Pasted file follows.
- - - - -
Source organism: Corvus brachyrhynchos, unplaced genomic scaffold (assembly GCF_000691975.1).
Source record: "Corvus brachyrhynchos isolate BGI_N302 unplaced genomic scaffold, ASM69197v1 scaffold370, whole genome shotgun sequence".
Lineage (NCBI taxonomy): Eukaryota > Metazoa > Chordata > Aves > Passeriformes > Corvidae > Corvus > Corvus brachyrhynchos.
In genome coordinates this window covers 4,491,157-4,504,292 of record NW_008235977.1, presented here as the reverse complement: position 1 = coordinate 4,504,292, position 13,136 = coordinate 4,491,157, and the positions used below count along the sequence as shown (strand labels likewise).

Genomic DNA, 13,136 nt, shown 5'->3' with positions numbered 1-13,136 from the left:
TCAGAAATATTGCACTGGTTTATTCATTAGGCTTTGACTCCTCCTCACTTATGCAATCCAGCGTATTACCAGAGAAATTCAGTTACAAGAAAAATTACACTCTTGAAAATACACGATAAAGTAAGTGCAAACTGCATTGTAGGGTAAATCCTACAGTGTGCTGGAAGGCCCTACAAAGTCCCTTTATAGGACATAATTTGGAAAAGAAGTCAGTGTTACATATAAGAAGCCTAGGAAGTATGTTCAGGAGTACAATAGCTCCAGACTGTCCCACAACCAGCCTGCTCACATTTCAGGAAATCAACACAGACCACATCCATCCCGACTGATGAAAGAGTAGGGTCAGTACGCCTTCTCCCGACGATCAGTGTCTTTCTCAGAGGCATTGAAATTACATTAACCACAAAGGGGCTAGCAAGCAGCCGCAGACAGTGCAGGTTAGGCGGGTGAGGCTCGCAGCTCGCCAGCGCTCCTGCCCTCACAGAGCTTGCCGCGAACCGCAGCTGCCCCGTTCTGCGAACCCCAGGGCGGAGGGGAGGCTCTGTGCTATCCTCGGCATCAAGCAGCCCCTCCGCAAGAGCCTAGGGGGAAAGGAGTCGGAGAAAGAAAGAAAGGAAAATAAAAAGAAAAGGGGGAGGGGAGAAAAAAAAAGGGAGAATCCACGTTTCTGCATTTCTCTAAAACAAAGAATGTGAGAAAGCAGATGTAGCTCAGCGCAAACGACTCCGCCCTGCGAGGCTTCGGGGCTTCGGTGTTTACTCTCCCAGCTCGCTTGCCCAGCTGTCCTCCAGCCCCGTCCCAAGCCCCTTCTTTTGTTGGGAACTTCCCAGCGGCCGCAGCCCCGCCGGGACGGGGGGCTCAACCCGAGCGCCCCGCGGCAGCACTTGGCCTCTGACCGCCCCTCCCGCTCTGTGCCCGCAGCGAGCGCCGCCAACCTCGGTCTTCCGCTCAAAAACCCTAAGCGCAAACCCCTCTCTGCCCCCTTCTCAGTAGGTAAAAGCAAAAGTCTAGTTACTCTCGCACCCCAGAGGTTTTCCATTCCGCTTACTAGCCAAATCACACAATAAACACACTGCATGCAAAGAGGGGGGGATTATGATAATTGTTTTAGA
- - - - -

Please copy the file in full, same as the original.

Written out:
Source organism: Corvus brachyrhynchos, unplaced genomic scaffold (assembly GCF_000691975.1).
Source record: "Corvus brachyrhynchos isolate BGI_N302 unplaced genomic scaffold, ASM69197v1 scaffold370, whole genome shotgun sequence".
Lineage (NCBI taxonomy): Eukaryota > Metazoa > Chordata > Aves > Passeriformes > Corvidae > Corvus > Corvus brachyrhynchos.
In genome coordinates this window covers 4,491,157-4,504,292 of record NW_008235977.1, presented here as the reverse complement: position 1 = coordinate 4,504,292, position 13,136 = coordinate 4,491,157, and the positions used below count along the sequence as shown (strand labels likewise).

Genomic DNA, 13,136 nt, shown 5'->3' with positions numbered 1-13,136 from the left:
TCAGAAATATTGCACTGGTTTATTCATTAGGCTTTGACTCCTCCTCACTTATGCAATCCAGCGTATTACCAGAGAAATTCAGTTACAAGAAAAATTACACTCTTGAAAATACACGATAAAGTAAGTGCAAACTGCATTGTAGGGTAAATCCTACAGTGTGCTGGAAGGCCCTACAAAGTCCCTTTATAGGACATAATTTGGAAAAGAAGTCAGTGTTACATATAAGAAGCCTAGGAAGTATGTTCAGGAGTACAATAGCTCCAGACTGTCCCACAACCAGCCTGCTCACATTTCAGGAAATCAACACAGACCACATCCATCCCGACTGATGAAAGAGTAGGGTCAGTACGCCTTCTCCCGACGATCAGTGTCTTTCTCAGAGGCATTGAAATTACATTAACCACAAAGGGGCTAGCAAGCAGCCGCAGACAGTGCAGGTTAGGCGGGTGAGGCTCGCAGCTCGCCAGCGCTCCTGCCCTCACAGAGCTTGCCGCGAACCGCAGCTGCCCCGTTCTGCGAACCCCAGGGCGGAGGGGAGGCTCTGTGCTATCCTCGGCATCAAGCAGCCCCTCCGCAAGAGCCTAGGGGGAAAGGAGTCGGAGAAAGAAAGAAAGGAAAATAAAAAGAAAAGGGGGAGGGGAGAAAAAAAAAGGGAGAATCCACGTTTCTGCATTTCTCTAAAACAAAGAATGTGAGAAAGCAGATGTAGCTCAGCGCAAACGACTCCGCCCTGCGAGGCTTCGGGGCTTCGGTGTTTACTCTCCCAGCTCGCTTGCCCAGCTGTCCTCCAGCCCCGTCCCAAGCCCCTTCTTTTGTTGGGAACTTCCCAGCGGCCGCAGCCCCGCCGGGACGGGGGGCTCAACCCGAGCGCCCCGCGGCAGCACTTGGCCTCTGACCGCCCCTCCCGCTCTGTGCCCGCAGCGAGCGCCGCCAACCTCGGTCTTCCGCTCAAAAACCCTAAGCGCAAACCCCTCTCTGCCCCCTTCTCAGTAGGTAAAAGCAAAAGTCTAGTTACTCTCGCACCCCAGAGGTTTTCCATTCCGCTTACTAGCCAAATCACACAATAAACACACTGCATGCAAAGAGGGGGGGATTATGATAATTGTTTTAGA